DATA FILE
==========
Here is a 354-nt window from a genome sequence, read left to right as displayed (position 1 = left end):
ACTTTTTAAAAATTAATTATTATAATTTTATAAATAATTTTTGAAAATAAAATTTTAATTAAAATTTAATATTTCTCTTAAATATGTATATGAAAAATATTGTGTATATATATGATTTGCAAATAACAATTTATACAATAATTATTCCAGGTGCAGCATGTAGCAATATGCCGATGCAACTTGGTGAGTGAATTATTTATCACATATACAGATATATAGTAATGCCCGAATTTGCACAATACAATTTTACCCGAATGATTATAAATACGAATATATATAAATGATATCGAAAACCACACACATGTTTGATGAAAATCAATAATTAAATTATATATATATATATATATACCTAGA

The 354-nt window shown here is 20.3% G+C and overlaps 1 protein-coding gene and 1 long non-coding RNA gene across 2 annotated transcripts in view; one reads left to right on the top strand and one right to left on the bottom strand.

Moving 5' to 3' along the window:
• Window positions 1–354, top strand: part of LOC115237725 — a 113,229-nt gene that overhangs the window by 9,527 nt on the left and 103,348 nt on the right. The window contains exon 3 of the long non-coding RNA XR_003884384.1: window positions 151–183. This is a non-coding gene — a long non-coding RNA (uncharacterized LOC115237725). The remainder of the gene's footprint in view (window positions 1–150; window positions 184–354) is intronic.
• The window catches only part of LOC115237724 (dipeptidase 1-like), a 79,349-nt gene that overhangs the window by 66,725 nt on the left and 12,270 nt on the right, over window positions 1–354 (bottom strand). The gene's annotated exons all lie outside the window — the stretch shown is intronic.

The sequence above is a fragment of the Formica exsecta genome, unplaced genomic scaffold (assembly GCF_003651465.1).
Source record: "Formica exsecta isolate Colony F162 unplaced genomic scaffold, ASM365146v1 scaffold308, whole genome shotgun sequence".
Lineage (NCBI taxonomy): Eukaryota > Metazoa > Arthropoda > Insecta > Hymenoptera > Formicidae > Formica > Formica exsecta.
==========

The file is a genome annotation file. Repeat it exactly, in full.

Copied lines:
Here is a 354-nt window from a genome sequence, read left to right as displayed (position 1 = left end):
ACTTTTTAAAAATTAATTATTATAATTTTATAAATAATTTTTGAAAATAAAATTTTAATTAAAATTTAATATTTCTCTTAAATATGTATATGAAAAATATTGTGTATATATATGATTTGCAAATAACAATTTATACAATAATTATTCCAGGTGCAGCATGTAGCAATATGCCGATGCAACTTGGTGAGTGAATTATTTATCACATATACAGATATATAGTAATGCCCGAATTTGCACAATACAATTTTACCCGAATGATTATAAATACGAATATATATAAATGATATCGAAAACCACACACATGTTTGATGAAAATCAATAATTAAATTATATATATATATATATATACCTAGA

The 354-nt window shown here is 20.3% G+C and overlaps 1 protein-coding gene and 1 long non-coding RNA gene across 2 annotated transcripts in view; one reads left to right on the top strand and one right to left on the bottom strand.

Moving 5' to 3' along the window:
• Window positions 1–354, top strand: part of LOC115237725 — a 113,229-nt gene that overhangs the window by 9,527 nt on the left and 103,348 nt on the right. The window contains exon 3 of the long non-coding RNA XR_003884384.1: window positions 151–183. This is a non-coding gene — a long non-coding RNA (uncharacterized LOC115237725). The remainder of the gene's footprint in view (window positions 1–150; window positions 184–354) is intronic.
• The window catches only part of LOC115237724 (dipeptidase 1-like), a 79,349-nt gene that overhangs the window by 66,725 nt on the left and 12,270 nt on the right, over window positions 1–354 (bottom strand). The gene's annotated exons all lie outside the window — the stretch shown is intronic.

The sequence above is a fragment of the Formica exsecta genome, unplaced genomic scaffold (assembly GCF_003651465.1).
Source record: "Formica exsecta isolate Colony F162 unplaced genomic scaffold, ASM365146v1 scaffold308, whole genome shotgun sequence".
Lineage (NCBI taxonomy): Eukaryota > Metazoa > Arthropoda > Insecta > Hymenoptera > Formicidae > Formica > Formica exsecta.